'Escape' Sequel Looks To Bury L.A. (The Flint Journal/Aug 07/1996/US) By Ed Bradley

As if the reputation of Los Angeles weren't blemished enough, here come director John Carpenter and his favorite star, Kurt Russell, to bury what used to be the City of Angels.

In Escape From L.A., the sequel to their 1981 science-fiction film adventure, Escape From New York, most of the Left Coast metropolis has been submerged by The Big One, the massive earthquake feared by Californians for years.

What remains above water is a brutal, anarchist state - just the kind of place that the taciturn desperado Snake Plissken is primed to flee.

Carpenter directed Russell-as-Plissken in Escape From New York, a moderate commercial hit that has attained cult status over the years. The maker of Halloween and Starman says that serious talk of the sequel, which opens on Friday, began in earnest only after the real Los Angeles earthquake of January 1994.

"Kurt came to me after that, and we talked about everything that has happened in Los Angeles - the earthquake, the biggest riots in history, the fires, the floods," Carpenter said from his office in that city.

"The only reason that we don't run away in terror is that we're all in denial," he said, speaking of Angelenos in general. "We don't want to leave while there's a party going on. The idea of settling in L.A. is that danger is almost an aphrodisiac." Carpenter jokes that the initial delay in making a sequel came about because "we could never come up with a way to stick it to L.A.," but he believes that the impetus for it stemmed from "Kurt's emergence as a major player in the film industry."

Russell, in fact, was so enthusiastic about doing a sequel that for the opening scene in the new film, he wore the same Snake Plissken costume he'd donned in the 1981 film. It was the only costume from any of his films that Russell had kept.

Carpenter (who co-wrote the screenplay for the earlier film) fashioned the script for the sequel with Russell and a longtime associate, producer Debra Hill. Escape From L.A. takes place in 2013, 16 years after Plissken's daring flight from a New York City prison. America is ruled by a theocratic president (Cliff Robertson), who has decreed that all moral offenders - from murderers and rapists to smokers and beer-drinkers - be deported to what is left of Los Angeles, which broke off from the U.S. mainland in the killer quake.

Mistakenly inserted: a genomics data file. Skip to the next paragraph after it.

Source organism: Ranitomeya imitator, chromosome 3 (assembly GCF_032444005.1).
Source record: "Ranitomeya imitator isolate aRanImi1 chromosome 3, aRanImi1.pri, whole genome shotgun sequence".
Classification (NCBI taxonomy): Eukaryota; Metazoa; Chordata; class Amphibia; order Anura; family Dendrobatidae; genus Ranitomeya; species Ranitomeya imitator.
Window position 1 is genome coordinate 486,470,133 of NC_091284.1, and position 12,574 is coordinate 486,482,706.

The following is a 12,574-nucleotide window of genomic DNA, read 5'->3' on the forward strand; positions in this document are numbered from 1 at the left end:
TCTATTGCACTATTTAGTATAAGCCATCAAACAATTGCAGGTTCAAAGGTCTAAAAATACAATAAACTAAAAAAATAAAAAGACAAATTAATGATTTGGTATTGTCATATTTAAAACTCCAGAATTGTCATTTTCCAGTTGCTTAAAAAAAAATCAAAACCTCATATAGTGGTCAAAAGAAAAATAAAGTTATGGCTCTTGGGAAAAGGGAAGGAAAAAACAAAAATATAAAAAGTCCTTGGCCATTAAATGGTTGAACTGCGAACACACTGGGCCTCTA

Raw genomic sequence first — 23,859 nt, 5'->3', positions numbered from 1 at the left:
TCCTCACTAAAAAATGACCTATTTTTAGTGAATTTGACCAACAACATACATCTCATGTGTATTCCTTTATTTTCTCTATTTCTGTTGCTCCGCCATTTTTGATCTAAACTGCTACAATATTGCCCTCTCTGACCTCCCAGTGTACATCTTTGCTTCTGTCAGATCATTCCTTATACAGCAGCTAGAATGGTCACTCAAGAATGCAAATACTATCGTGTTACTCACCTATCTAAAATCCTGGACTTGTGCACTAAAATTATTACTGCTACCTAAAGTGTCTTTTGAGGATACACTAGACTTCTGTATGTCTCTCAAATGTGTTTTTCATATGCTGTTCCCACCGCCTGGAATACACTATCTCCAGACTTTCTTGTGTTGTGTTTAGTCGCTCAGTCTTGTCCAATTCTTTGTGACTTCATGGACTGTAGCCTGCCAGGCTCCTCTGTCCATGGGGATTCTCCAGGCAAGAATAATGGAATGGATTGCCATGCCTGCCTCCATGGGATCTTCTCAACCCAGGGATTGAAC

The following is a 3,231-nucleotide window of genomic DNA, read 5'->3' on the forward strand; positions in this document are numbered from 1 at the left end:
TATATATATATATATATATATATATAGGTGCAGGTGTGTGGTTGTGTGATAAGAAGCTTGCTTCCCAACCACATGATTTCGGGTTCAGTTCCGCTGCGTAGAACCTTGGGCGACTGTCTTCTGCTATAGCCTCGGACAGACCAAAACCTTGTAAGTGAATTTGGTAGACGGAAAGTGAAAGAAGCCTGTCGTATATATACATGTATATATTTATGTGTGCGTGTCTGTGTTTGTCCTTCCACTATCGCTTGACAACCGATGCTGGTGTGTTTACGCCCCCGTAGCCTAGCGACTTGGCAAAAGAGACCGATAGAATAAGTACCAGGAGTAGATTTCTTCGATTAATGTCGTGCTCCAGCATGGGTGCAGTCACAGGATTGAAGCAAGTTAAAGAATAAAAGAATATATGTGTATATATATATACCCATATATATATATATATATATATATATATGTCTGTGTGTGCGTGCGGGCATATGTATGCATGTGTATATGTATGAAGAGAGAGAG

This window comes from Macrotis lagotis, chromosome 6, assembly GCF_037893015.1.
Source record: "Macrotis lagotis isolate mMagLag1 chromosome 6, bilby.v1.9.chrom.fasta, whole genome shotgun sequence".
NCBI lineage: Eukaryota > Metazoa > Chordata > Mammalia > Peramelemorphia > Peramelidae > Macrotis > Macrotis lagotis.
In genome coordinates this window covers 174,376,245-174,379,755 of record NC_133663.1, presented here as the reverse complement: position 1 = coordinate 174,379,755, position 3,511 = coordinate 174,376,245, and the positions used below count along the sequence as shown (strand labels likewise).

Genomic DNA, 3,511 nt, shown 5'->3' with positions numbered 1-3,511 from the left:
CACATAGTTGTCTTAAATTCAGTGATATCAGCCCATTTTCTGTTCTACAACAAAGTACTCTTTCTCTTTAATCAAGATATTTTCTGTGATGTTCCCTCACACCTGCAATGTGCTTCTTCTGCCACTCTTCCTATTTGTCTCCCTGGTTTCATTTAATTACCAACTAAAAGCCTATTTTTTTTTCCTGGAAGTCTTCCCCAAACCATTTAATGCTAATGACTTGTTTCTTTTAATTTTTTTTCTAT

Plissken, the eyepatch-wearing hood dressed in black, is promised freedom by the president if he will penetrate the new Sodom and retrieve a doomsday device that, if activated, would send humankind back to the Dark Ages.

Carpenter, 48, calls the Escape films "Western noir," and he describes Plissken as an "Old Western bad guy. He's so cool. He's individualistic, people like him. Women like him because he's inaccessible to them, hard to get. He can take care of business, and go from one tough situation to the next."

Like the first film, Escape From L.A. mixes a sense of humor with its futuristic action. Easy Rider counterculture star Peter Fonda plays an extended cameo as a burned-out surfer named Pipeline. The cadaverous character actor Steve Buscemi appears as a weaselly hustler named "Map to the Stars" Eddie.

Various L.A. attractions - the Coliseum, Universal Studios, the Queen Mary - are shown as crumbling, and sometimes underwater, relics. The film makers worked in areas still damaged from the 1994 quake, and they constructed a massive, three-quarter-mile long set to represent a destroyed Sunset Boulevard.

Carpenter made Escape From New York for $7 million; inflation boosted the production costs of the new movie to $50 million. Much of its filming - 70 days worth last December through February - had to be done at night for the appropriate atmosphere.

Despite the ample special effects of the new Escape, Carpenter is priding himself on a film that is "never effects-driven. It's always driven by plot. We had to do what he needed to do to tell the story, unlike a lot of movies today that are driven by spectacle."

Carpenter rose to prominence in the 1970s, first with the critically acclaimed low-budget films Dark Star and Assault on Precinct 13 and, more dramatically, with the extraordinarily influential 1978 slasher thriller Halloween, which made Jamie Lee Curtis a star and spawned a handful of sequels and scores of imitators.

But his '80s output - highlighted by Starman (which brought Jeff Bridges a Best Actor Oscar nomination), Big Trouble in Little China (again with Russell) and the remake of The Thing - was inconsistently received. The Chevy Chase sci-fi comedy Memoirs of an Invisible Man came and went in 1992.

Carpenter's latest horror features, In the Mouth of Madness (1995) and Village of the Damned (1995), made little impact, although the first was well reviewed. He has fared better of late in television, winning a Cable ACE Award for the screenplay of the TV Western El Diablo. He made the horror trilogy John Carpenter Presents Body Bags for Showtime.

In 1994, he participated in the "director's cut" laserdisc release of Escape From New York. Ten minutes of deleted footage from the 99-minute film were restored, and Carpenter added narration on an analog track.

"It was really interesting to revisit the movie and look at it more objectively down the road," Carpenter said. "Kurt and I narrated it together. We sat down for an afternoon to talk about it. So our relationship is pretty much represented forever."